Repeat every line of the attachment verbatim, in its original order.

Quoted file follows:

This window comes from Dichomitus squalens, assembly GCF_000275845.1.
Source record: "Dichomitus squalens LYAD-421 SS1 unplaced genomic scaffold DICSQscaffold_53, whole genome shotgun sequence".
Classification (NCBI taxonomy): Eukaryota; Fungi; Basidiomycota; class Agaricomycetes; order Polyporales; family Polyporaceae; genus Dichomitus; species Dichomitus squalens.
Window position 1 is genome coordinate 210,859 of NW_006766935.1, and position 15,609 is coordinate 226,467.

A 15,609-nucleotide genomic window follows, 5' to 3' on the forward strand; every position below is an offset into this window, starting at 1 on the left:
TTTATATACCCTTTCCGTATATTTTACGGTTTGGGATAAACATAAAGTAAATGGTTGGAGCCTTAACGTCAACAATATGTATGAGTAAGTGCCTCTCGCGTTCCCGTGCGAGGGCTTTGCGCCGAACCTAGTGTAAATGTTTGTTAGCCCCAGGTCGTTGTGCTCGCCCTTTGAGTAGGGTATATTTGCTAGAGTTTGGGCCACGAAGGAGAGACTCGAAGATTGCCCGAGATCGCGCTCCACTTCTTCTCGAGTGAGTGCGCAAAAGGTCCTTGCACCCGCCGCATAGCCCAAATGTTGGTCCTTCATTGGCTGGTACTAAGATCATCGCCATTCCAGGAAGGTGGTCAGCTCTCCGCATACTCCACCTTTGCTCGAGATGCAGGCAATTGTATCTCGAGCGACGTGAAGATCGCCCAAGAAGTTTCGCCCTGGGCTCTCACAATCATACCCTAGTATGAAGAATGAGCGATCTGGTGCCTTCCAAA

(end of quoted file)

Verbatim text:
This window comes from Dichomitus squalens, assembly GCF_000275845.1.
Source record: "Dichomitus squalens LYAD-421 SS1 unplaced genomic scaffold DICSQscaffold_53, whole genome shotgun sequence".
Classification (NCBI taxonomy): Eukaryota; Fungi; Basidiomycota; class Agaricomycetes; order Polyporales; family Polyporaceae; genus Dichomitus; species Dichomitus squalens.
Window position 1 is genome coordinate 210,859 of NW_006766935.1, and position 15,609 is coordinate 226,467.

A 15,609-nucleotide genomic window follows, 5' to 3' on the forward strand; every position below is an offset into this window, starting at 1 on the left:
TTTATATACCCTTTCCGTATATTTTACGGTTTGGGATAAACATAAAGTAAATGGTTGGAGCCTTAACGTCAACAATATGTATGAGTAAGTGCCTCTCGCGTTCCCGTGCGAGGGCTTTGCGCCGAACCTAGTGTAAATGTTTGTTAGCCCCAGGTCGTTGTGCTCGCCCTTTGAGTAGGGTATATTTGCTAGAGTTTGGGCCACGAAGGAGAGACTCGAAGATTGCCCGAGATCGCGCTCCACTTCTTCTCGAGTGAGTGCGCAAAAGGTCCTTGCACCCGCCGCATAGCCCAAATGTTGGTCCTTCATTGGCTGGTACTAAGATCATCGCCATTCCAGGAAGGTGGTCAGCTCTCCGCATACTCCACCTTTGCTCGAGATGCAGGCAATTGTATCTCGAGCGACGTGAAGATCGCCCAAGAAGTTTCGCCCTGGGCTCTCACAATCATACCCTAGTATGAAGAATGAGCGATCTGGTGCCTTCCAAA